“In terms of improving the sound quality of vinyl, prevention is better than cure and taking care of your records is the most important thing you can do to help them sound great.”

“That means stacking them vertically and keeping them out of direct sunlight to prevent them from warping. And handle them with care when using them.

For more on vinyl maintenance, read a DJ on how to use a record player and not damage vinyl.

Cambridge Audio turntable

(Image credit: Cambridge Audio)

4. Consider the size of your vinyl

Vinyl is available in a range of sizes from 7 to 12 inches.

The 7 inch vinyl size is used primarily for single song releases – it was designed for singles as usually a song would fit perfectly in this size and was also deemed appropriate to save space.

’12 inch is perfect for multiple songs like albums or alternate mixes.

10-inch vinyl was common in the 1950s, as 78 rpm was considered the best speed to spin a record for best performance, but the hardware needed for this increased speed was expensive and difficult to keep consistent, so these discs are rare.

“Some also say that the bigger the vinyl – where the grooves aren’t so tightly packed together – the better the sound. »

Cambridge Audio turntable

(Image credit: Cambridge Audio record player)

5. Know the (speed) limits

“The speeds are simply governed by the design of the vinyl and the speed at which the record was designed to be played,” says Nick. “It’s really about what fits.

‘Ideally higher speeds and spaced grooves give the best performance, but if the song is long, playing at a slower speed (so the needle doesn’t jump between grooves) and tighter grooves are needed to adapt the song on vinyl.’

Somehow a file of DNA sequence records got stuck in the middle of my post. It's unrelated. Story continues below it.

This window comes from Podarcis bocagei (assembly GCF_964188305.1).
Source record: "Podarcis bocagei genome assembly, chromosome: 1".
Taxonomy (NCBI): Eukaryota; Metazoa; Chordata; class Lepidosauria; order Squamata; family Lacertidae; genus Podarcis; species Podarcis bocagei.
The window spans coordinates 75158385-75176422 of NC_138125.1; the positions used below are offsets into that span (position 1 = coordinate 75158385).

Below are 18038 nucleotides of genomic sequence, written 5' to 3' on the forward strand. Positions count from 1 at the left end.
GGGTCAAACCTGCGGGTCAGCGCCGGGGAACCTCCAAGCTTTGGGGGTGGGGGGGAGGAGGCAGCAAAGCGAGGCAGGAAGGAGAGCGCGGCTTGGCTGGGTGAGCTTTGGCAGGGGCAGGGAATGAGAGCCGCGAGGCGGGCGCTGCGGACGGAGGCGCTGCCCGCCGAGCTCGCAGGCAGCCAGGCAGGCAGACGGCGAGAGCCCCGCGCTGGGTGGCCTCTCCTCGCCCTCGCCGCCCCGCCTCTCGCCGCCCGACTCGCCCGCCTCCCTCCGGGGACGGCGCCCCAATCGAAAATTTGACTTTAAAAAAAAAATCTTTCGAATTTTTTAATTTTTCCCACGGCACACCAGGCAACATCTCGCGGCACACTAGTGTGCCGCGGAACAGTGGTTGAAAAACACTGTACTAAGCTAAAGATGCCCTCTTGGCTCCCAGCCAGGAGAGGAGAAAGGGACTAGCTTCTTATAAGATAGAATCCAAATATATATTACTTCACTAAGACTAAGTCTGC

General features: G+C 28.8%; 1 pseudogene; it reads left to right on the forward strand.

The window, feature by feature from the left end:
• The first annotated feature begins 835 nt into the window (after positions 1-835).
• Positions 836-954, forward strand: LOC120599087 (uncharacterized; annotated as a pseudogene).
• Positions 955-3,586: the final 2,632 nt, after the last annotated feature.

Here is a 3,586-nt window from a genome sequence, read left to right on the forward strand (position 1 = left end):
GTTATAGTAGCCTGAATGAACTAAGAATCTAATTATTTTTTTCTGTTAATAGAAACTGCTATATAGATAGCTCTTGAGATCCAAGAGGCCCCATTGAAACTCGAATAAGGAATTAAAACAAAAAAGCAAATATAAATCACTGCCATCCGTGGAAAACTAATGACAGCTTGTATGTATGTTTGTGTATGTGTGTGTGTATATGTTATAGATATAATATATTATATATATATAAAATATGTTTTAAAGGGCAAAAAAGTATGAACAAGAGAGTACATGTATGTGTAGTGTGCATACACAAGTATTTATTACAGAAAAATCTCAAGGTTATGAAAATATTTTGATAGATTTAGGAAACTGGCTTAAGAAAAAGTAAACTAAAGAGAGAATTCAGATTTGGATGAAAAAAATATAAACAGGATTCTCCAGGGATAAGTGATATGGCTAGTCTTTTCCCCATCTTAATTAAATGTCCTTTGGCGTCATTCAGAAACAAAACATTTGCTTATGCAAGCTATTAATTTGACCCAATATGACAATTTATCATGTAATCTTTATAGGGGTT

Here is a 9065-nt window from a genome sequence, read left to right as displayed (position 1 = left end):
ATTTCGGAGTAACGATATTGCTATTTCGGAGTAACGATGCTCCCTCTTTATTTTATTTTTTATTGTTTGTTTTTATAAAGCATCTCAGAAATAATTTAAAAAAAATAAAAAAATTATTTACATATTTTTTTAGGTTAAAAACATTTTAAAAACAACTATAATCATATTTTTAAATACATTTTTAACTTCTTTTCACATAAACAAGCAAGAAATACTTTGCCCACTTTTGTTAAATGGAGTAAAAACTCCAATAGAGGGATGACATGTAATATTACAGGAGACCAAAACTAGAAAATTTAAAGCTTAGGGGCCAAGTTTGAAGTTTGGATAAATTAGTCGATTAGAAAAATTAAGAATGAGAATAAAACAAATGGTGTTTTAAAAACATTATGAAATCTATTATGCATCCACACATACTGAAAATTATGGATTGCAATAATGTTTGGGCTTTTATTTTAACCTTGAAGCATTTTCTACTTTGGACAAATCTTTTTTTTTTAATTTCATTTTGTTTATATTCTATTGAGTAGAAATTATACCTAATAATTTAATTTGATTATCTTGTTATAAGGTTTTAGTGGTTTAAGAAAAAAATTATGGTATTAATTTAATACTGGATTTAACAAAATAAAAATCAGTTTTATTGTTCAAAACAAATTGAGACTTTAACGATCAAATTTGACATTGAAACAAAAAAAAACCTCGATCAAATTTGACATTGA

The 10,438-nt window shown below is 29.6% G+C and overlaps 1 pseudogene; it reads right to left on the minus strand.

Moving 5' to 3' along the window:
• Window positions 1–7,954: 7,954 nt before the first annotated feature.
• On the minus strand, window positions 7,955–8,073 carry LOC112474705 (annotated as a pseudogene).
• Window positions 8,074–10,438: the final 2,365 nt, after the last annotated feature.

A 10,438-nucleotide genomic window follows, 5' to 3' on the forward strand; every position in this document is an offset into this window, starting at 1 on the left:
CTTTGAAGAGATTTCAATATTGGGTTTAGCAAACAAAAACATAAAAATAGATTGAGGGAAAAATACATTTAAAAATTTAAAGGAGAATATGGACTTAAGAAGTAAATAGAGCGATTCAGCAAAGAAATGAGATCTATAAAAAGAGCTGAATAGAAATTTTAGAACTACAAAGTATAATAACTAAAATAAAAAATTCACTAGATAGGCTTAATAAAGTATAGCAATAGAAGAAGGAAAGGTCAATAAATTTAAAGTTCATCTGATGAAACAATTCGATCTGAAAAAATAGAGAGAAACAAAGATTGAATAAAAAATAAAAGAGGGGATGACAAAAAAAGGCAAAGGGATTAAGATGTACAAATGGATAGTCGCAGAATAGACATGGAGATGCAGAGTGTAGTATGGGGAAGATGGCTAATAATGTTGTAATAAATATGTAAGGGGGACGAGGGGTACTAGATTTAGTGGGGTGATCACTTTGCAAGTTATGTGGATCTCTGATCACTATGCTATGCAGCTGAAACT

6. Choose carefully when buying used vinyl

“Buying any used vinyl is a gamble,” says Nick. “Always check for scratches and the overall quality of the vinyl, because obviously the records that look in the best condition should be the best. It’s not always the case, but it’s the best guide.

“Some records that look great but have been overplayed may also perform poorly, due to degraded groove detail.

‘Also check the flatness, because some recordings that have not been stored correctly and are distorted will also play badly. Try not to pay too much for used drives, as more often than not you might be disappointed with playback performance, but there are gems to be found.

Victrola record player on a sideboard

(Image credit: Victrola turntable)

When is Record Store Day 2022?

Record Store Day is an annual event and this year it falls on Saturday April 23, 2022 and Black Friday in November.

2022 marks the 15th anniversary of Record Store Day which brings together independent record stores, artists and fans to “celebrate independent record store culture”.

Does vinyl sound better than Spotify?

“You can stream high quality music on Spotify. But I think listening to music on the ultimate vinyl pressing, on the ultimate player, with the ultimate shell and phono stage will sound better,” says DJ Izaak Gray.

“However, the average setup might seem worse. I think it all depends on what kit you choose to play your vinyl on as well as a number of variables in terms of the age of the vinyl and how it has been maintained. .